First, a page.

Siderite zonation within the Brent Group; microbial influence or aquifer flow?

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doi: 10.1180/000985500546512
Authors:Wilkinson, M.; Haszeldine, R. S.; Fallick, A. E.; Osborne, M. J.
Author Affiliations:Primary:
University of Edinburgh, Department of Geology and Geophysics, Edinburgh, United Kingdom
Scottish Universities Research and Reactor Centre, United Kingdom
Glasgow University, United Kingdom
Volume Title:Mineral diagenesis and reservoir quality, the way forward
Volume Authors:Bain, D. C., editor; Hall, P. L.; Shaw, H. F.; Spears, D. A.
Source:Clay Minerals, 35(1), p.107-117; Sixth Cambridge conference on Mineral diagenesis and reservoir quality, the way forward, Cambridge, United Kingdom, March 26-27, 1998, edited by D. C. Bain, P. L. Hall, H. F. Shaw and D. A. Spears. Publisher: Mineralogical Society, London, United Kingdom. ISSN: 0009-8558
Publication Date:2000
Note:In English. 23 refs.; illus., incl. 1 table, sketch map
Summary:A three-fold zonation can be imaged within authigenic siderite from sandstones of the Brent Group using back-scatter SEM techniques. We interpret this zonation in terms of the biogeochemical zonation of shallow buried sediment. The innermost siderite crystal zone is very Fe rich (95.0±0.5 mol.% FeCO3), with high Mn levels relative to Ca and Mg. This is interpreted as forming within the Fe reduction zone, with Mn from the closely associated Mn reduction zone. The second siderite crystal zone is frequently represented either by an episode of dissolution, or is impure (80±1 mol.% FeCO3), and this corresponds to the sulphate reduction zone. The outer crystal zone is intermediate in composition, and is equated with the zone of methanogenesis (88±1 mol.% FeCO3). Isotopic values cannot be assigned to individual crystal zones. Bulk δ18O values (-2.7 to -13.0 per mi; V-PDB) are not consistent with precipitation from seawater at low temperatures, but suggest meteoric pore-waters. δ13C data (-4.3 to -15.7 per mil V-PDB) are consistent with microbially-mediated precipitation. Pyrite and siderite are usually mutually exclusive within a single sample. Sedimentary conditions which favour the development of a strong sulphate reduction zone, and hence the formation of pyrite, do not favour the formation of a strong sub-oxic zone, where siderite is preferentially precipitated, and vice versa. There is a strong facies control upon siderite formation, with ripple cross-laminated sands being most strongly siderite cemented.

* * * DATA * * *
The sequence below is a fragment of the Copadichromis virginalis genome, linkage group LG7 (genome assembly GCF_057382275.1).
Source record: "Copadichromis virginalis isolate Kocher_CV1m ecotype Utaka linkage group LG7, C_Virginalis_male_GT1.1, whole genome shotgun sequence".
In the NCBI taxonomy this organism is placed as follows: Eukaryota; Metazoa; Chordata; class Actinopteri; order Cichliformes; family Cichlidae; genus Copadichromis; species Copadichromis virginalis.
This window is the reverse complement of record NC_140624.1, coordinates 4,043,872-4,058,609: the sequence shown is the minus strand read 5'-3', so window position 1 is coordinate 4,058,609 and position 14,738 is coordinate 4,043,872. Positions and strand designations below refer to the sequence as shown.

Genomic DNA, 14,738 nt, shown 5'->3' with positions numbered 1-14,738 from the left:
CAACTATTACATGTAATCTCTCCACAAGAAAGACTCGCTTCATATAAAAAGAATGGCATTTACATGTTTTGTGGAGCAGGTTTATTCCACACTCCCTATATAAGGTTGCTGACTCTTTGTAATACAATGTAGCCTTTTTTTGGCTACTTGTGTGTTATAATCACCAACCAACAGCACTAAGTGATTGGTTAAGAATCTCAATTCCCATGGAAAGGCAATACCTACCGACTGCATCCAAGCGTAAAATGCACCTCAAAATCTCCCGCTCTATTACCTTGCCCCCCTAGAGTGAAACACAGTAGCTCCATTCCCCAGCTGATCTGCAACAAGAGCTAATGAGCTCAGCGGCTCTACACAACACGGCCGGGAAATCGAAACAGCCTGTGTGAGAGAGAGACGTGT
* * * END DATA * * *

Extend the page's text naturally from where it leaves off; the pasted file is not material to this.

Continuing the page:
Sections:Clay minerals
Subsections:Petrology; weathering; soils
Subjects:Alteration; Aquifers; Authigenic minerals; Bajocian; Brent Group; C-13/C-12; Carbon; Carbonates; Clastic rocks; Diagenesis; Geochemical indicators; Ground water; Isotope ratios; Isotopes; Jurassic; Mesozoic; Middle Jurassic; O-18/O-16; Oxygen; Petroleum; Petroleum exploration; Reservoir rocks; Sandstone; Sedimentary rocks; Siderite; Stable isotopes; Atlantic Ocean; North Atlantic; North Sea; Bacteria
Coordinates:N600000 N610000 E0020000 E0010000
Abstract Numbers:01M/118
Record ID:2000057287
Copyright Information:GeoRef, Copyright 2019 American Geosciences Institute.
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